Written by Staff Sgt. Chris Hubenthal
Photographs capture our memories, document our history and remind us of a moment in time.
For one Coast Guardsman, a fellow shipmate’s photograph brought him more than 20 years in the past with his first experience with the U.S. Coast Guard in a small atoll known as Woleai in Micronesia.
Coast Guard Petty Officer 1st Class Ken Raigeluw and Master Chief Petty Officer Ronny German realized they had met many years ago during through a shared photo.
German, the command master chief at Coast Guard Sector Honolulu, brought in photos from his trip in 1993 after talking about their experiences.
“I had a photo of a group of kids on a wooden boat that’s on the beach,” said German. Upon showing the photo to Raigeluw, German said “he just turned pale and said, ‘That’s me, that’s my friend, that’s my other friend, that’s my cousin…”
The picture is the only childhood photo of Raigeluw, a picture that reminds him of the day that changed his life forever.
Raigeluw, a boatswain’s mate at Coast Guard District 14 in Honolulu, said the day the Coast Guard came to his small island home remains one of his fondest childhood memories. Growing up on Woleai, technology was scarce and outside visitors were rare.
“We had one VHF radio on the island so this person told everyone there was a boat coming,” Raigeluw said. “When we heard about the [Coast Guard Cutter Basswood] coming to our island that day we were super excited and that was my first exposure to the Coast Guard.”
German, then a 21-year-old Coast Guardsman, was one of the crew members who visited that day.
“It was 23 years ago, I just joined the Coast Guard,” German said. “Woleai was a small island that had no port to pull into so we had to anchor out and bring small boats ashore. We were told that there was no power, no water. They had a generator so they could listen to the radio to know when storms were coming but that was about it.”
When the Coast Guard touched down on the beach of Woleai they brought with them people and equipment that could help provide aid and support for the locals if there was a need.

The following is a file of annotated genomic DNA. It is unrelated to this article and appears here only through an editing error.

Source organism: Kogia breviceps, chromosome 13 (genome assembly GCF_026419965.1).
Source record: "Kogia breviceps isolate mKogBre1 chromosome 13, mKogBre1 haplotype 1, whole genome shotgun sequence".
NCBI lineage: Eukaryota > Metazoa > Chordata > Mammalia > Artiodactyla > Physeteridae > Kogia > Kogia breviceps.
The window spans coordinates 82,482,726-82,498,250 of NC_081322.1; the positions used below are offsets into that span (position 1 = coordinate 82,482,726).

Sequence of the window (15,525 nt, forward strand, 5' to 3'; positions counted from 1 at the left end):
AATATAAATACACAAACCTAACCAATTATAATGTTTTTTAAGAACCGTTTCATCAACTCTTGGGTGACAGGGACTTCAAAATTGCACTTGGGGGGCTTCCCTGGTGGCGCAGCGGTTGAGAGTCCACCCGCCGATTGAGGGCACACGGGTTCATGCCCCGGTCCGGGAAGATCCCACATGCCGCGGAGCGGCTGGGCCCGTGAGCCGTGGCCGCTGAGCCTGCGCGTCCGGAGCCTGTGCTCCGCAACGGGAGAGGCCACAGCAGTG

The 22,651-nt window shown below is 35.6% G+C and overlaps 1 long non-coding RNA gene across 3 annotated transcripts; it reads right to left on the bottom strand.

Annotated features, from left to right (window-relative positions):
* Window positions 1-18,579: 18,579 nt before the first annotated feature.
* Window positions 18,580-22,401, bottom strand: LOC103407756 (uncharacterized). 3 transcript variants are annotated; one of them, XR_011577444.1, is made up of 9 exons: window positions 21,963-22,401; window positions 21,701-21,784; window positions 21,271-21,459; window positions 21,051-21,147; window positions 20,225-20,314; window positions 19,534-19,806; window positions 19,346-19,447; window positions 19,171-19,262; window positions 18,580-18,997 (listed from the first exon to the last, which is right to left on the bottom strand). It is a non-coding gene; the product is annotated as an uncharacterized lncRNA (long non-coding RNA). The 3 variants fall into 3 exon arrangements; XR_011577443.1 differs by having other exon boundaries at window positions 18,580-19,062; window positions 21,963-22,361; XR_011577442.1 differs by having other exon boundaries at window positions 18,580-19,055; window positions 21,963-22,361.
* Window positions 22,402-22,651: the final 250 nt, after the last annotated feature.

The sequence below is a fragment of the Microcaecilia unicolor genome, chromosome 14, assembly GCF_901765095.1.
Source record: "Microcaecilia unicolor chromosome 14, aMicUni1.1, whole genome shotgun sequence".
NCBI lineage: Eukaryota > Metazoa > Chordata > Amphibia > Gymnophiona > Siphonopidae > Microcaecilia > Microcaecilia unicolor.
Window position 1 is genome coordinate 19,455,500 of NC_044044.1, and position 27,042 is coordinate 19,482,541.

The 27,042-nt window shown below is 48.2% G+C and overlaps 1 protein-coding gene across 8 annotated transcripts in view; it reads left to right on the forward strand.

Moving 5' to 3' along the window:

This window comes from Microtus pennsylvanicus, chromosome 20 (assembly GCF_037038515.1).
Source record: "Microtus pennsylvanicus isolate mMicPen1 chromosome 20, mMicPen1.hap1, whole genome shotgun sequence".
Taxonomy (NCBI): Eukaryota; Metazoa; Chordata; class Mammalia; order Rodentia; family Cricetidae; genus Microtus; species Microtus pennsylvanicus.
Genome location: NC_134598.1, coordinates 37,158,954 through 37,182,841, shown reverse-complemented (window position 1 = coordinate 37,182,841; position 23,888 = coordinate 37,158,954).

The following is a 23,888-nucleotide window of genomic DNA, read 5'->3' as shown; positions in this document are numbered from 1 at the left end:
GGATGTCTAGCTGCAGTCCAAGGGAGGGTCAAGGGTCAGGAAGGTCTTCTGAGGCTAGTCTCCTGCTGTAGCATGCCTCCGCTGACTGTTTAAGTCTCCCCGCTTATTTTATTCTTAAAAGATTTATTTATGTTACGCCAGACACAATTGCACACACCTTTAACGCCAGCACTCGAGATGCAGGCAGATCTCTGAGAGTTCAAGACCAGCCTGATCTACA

“We brought doctors and dentists ashore to look at any of the people and see if they needed any teeth pulled, had any major medical issues, and it was also a kind of morale event,” German said. “We brought barbecues ashore; steak and ice cream, and we were cooking for the local people. At the same time they went fishing for us and caught a whole bunch of lobsters for us.”
Raigeluw was able to interact with the Coast Guardsmen and was invited to see how they lived and operated.
“They even took us to go out on the boat and gave us a tour,” Raigeluw said. “Stepping onto that cutter… that’s the moment that it changed my life.”
German took pictures for his scrapbook throughout the day, documenting both his shipmates and the locals. Unbeknownst to him at the time, one simple photo would end up meaning a great deal to Raigeluw years later.
Raigeluw held onto the memory of that day throughout the following years and after having another chance encounter with the Coast Guard, he decided to enlist. Today Raigeluw works at the district office and supports units in Hawaii, Guam, and American Samoa.
“BM1 has an awesome reputation,” German said. “His sphere of influence is huge. Every unit has contact with him in some capacity. He always has a smile on his face and always impacts people in a positive way on a daily basis so he’s doing great work for the Coast Guard.”
Despite his accomplishments and success in the Coast Guard, Raigeluw still stays humble and attributes where he is today to his past experience.
“It always brings me back to that one moment,” Raigeluw said. “Who would know that I would be here in the Coast Guard… coming from a small place where outside influence is so rare. Master Chief, that day that you came to my island changed my life forever. If it weren’t for that moment, and for the picture that you took, you made a difference in somebody’s life… that would be me. That is my life that you changed that moment you came to my island.”